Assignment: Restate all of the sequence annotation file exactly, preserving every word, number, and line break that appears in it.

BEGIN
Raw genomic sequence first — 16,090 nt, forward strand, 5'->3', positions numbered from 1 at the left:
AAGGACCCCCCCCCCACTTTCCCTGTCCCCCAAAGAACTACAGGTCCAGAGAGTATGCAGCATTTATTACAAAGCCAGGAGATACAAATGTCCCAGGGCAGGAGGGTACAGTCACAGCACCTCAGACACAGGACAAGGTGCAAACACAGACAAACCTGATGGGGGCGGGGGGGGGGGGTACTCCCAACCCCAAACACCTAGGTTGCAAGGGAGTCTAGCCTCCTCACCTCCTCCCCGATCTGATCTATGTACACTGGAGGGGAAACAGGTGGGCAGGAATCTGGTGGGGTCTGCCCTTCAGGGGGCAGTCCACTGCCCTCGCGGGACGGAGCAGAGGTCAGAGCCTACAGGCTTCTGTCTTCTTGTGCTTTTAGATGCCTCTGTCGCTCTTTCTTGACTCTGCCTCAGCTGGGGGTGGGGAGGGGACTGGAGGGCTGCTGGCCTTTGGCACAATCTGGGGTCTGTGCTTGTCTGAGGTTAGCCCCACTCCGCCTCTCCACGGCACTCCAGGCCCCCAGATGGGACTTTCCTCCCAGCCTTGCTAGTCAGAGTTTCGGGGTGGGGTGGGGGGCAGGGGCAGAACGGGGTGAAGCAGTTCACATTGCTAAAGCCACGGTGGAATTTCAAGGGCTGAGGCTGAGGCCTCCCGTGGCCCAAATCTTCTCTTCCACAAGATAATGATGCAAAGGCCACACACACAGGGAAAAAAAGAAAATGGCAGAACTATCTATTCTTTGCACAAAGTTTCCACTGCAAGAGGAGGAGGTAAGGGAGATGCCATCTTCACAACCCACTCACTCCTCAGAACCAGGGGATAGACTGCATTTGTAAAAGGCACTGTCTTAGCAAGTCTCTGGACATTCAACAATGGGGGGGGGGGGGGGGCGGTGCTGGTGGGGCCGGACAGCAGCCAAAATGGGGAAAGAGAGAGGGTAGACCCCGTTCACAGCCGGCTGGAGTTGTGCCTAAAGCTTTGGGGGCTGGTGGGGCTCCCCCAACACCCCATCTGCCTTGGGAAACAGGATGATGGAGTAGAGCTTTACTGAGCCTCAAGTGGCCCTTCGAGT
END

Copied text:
Raw genomic sequence first — 16,090 nt, forward strand, 5'->3', positions numbered from 1 at the left:
AAGGACCCCCCCCCCACTTTCCCTGTCCCCCAAAGAACTACAGGTCCAGAGAGTATGCAGCATTTATTACAAAGCCAGGAGATACAAATGTCCCAGGGCAGGAGGGTACAGTCACAGCACCTCAGACACAGGACAAGGTGCAAACACAGACAAACCTGATGGGGGCGGGGGGGGGGGGTACTCCCAACCCCAAACACCTAGGTTGCAAGGGAGTCTAGCCTCCTCACCTCCTCCCCGATCTGATCTATGTACACTGGAGGGGAAACAGGTGGGCAGGAATCTGGTGGGGTCTGCCCTTCAGGGGGCAGTCCACTGCCCTCGCGGGACGGAGCAGAGGTCAGAGCCTACAGGCTTCTGTCTTCTTGTGCTTTTAGATGCCTCTGTCGCTCTTTCTTGACTCTGCCTCAGCTGGGGGTGGGGAGGGGACTGGAGGGCTGCTGGCCTTTGGCACAATCTGGGGTCTGTGCTTGTCTGAGGTTAGCCCCACTCCGCCTCTCCACGGCACTCCAGGCCCCCAGATGGGACTTTCCTCCCAGCCTTGCTAGTCAGAGTTTCGGGGTGGGGTGGGGGGCAGGGGCAGAACGGGGTGAAGCAGTTCACATTGCTAAAGCCACGGTGGAATTTCAAGGGCTGAGGCTGAGGCCTCCCGTGGCCCAAATCTTCTCTTCCACAAGATAATGATGCAAAGGCCACACACACAGGGAAAAAAAGAAAATGGCAGAACTATCTATTCTTTGCACAAAGTTTCCACTGCAAGAGGAGGAGGTAAGGGAGATGCCATCTTCACAACCCACTCACTCCTCAGAACCAGGGGATAGACTGCATTTGTAAAAGGCACTGTCTTAGCAAGTCTCTGGACATTCAACAATGGGGGGGGGGGGGGGGCGGTGCTGGTGGGGCCGGACAGCAGCCAAAATGGGGAAAGAGAGAGGGTAGACCCCGTTCACAGCCGGCTGGAGTTGTGCCTAAAGCTTTGGGGGCTGGTGGGGCTCCCCCAACACCCCATCTGCCTTGGGAAACAGGATGATGGAGTAGAGCTTTACTGAGCCTCAAGTGGCCCTTCGAGT